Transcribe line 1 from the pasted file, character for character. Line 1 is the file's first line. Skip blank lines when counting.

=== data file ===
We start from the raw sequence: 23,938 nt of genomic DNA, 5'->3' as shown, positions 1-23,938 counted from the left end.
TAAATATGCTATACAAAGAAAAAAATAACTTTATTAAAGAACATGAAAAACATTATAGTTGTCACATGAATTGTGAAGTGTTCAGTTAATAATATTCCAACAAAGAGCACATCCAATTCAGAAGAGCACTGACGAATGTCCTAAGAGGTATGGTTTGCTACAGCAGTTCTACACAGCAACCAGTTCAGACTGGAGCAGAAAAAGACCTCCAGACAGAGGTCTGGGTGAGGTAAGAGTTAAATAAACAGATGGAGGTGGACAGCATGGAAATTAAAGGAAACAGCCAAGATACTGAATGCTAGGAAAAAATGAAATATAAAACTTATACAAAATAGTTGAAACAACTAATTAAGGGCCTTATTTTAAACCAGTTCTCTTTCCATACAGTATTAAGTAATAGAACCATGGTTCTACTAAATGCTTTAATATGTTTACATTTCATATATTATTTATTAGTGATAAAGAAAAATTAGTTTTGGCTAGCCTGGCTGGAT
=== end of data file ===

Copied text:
We start from the raw sequence: 23,938 nt of genomic DNA, 5'->3' as shown, positions 1-23,938 counted from the left end.